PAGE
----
For the purposes of our discussion, we will analyze the main public health recommendations proffered by the aforementioned agencies. Certainly with some more research of the other federal departments we could uncover additional suggestions for maintaining or improving our health. This post is not meant to be an exhaustive review of every piece of health information dispensed by our government’s myriad voices of authority.

What we’ll instead attempt to do is answer these questions: Can an Average Joe expect any benefit by following these guidelines? Can he do so without having to do time-consuming research? Can we the public, a nation of Average Joes, follow government advice without doing a disservice to our health, our sense of well-being, our family, our free time, our privacy, and our liberty?

The Average Joe might indeed have a bad back, a smoking habit, some extra weight, and maybe even a little depression. Let’s say Joe can use an internet search engine to find popular medical websites that espouse basic health information. Joe cannot, however, interpret papers from medical journals. Distilling scientific research into usable information is just not in Average Joe’s wheelhouse.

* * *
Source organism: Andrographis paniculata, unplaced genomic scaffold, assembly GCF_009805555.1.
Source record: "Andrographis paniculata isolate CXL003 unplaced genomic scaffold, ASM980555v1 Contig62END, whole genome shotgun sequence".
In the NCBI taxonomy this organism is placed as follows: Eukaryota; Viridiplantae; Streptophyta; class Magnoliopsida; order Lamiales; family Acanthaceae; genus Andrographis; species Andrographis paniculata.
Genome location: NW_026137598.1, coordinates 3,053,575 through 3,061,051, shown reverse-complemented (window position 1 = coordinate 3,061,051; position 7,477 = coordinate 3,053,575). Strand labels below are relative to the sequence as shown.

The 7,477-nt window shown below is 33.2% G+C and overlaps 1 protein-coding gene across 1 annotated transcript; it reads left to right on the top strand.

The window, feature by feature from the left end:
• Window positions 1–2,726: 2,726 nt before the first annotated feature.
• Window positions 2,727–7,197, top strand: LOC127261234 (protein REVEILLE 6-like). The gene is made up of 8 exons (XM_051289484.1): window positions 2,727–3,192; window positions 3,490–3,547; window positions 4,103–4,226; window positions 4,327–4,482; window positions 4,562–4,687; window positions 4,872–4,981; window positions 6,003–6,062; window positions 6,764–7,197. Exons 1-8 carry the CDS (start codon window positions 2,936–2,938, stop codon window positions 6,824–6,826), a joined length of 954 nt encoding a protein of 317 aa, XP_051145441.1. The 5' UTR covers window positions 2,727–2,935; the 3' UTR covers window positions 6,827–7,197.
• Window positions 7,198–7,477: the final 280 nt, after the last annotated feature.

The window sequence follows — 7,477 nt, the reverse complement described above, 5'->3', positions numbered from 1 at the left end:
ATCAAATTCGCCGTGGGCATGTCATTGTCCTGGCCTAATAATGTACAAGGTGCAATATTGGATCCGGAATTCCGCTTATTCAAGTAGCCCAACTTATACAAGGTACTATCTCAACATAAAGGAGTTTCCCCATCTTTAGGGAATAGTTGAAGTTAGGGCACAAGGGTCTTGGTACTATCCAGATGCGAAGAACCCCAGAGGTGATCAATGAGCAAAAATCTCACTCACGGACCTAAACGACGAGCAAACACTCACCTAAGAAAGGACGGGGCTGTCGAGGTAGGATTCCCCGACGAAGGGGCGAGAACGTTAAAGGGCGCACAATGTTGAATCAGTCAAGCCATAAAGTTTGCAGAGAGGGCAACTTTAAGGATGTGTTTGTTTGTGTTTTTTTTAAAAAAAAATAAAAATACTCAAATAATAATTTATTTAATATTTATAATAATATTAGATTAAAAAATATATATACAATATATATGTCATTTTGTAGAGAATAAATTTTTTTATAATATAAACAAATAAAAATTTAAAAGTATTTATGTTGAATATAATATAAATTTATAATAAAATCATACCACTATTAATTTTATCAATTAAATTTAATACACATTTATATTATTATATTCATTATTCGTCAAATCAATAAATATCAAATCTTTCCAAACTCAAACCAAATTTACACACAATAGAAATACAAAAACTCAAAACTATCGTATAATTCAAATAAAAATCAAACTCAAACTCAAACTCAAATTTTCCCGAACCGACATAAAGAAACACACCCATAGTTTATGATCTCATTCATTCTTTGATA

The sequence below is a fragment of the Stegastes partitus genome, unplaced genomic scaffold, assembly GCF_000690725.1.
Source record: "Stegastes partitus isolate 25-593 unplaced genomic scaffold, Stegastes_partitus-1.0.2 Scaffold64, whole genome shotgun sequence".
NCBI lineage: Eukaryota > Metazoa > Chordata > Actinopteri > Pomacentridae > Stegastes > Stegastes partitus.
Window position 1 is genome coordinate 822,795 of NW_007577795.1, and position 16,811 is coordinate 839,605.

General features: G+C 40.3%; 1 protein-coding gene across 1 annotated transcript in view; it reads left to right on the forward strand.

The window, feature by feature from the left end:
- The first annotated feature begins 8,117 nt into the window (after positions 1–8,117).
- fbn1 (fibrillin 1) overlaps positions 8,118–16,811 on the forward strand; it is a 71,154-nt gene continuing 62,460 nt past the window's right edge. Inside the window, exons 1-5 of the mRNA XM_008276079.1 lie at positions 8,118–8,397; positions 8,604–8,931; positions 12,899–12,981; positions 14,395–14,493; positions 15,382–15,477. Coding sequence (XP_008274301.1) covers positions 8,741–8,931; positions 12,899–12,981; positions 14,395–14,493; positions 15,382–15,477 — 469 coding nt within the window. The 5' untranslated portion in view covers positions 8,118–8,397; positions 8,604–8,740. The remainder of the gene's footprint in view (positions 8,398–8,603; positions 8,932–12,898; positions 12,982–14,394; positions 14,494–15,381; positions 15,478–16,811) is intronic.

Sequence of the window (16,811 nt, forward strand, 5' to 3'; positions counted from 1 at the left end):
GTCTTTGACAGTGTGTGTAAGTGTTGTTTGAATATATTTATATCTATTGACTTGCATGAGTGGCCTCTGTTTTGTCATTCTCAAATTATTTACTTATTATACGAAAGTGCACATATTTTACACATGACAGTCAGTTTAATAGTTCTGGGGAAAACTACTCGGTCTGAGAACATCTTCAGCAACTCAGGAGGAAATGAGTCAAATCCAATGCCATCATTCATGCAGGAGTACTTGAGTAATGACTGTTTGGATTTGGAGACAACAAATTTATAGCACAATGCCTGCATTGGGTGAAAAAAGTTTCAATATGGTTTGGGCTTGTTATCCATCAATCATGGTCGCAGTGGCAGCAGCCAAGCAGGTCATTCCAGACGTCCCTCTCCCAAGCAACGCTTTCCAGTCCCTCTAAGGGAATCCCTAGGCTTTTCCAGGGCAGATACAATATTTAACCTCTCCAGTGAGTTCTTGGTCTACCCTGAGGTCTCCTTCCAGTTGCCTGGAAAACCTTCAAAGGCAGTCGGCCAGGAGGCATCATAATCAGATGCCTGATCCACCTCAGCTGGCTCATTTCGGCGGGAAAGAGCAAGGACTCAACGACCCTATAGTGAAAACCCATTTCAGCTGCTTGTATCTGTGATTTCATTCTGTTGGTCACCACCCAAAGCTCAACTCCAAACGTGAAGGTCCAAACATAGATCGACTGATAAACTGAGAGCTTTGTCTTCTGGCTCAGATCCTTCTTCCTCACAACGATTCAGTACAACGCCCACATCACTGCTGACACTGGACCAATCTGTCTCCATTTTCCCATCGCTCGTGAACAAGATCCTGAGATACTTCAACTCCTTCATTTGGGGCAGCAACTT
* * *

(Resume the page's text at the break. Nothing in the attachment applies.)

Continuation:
So Joe will turn to government health agency websites for help.

Let’s start with those extra lbs. What’s Joe supposed to eat if he wants to maintain a healthy weight and minimize his risk of disease? The USDA’s Dietary Guidelines Advisory Committee, who work in the Center for Nutrition Policy and Promotion (CNPP), an agency of the USDA’s Food, Nutrition, and Consumer Services mission area, release every five years the Dietary Guidelines for Americans in collaboration with HHS.¬† This hundred-plus page document is meant to summarize the best available scientific literature concerning nutrition, overweight and obesity, and chronic disease and provide to all Americans over age two sound research-based guidelines for making healthy food choices. The next version of this document is expected to be released in Fall 2015.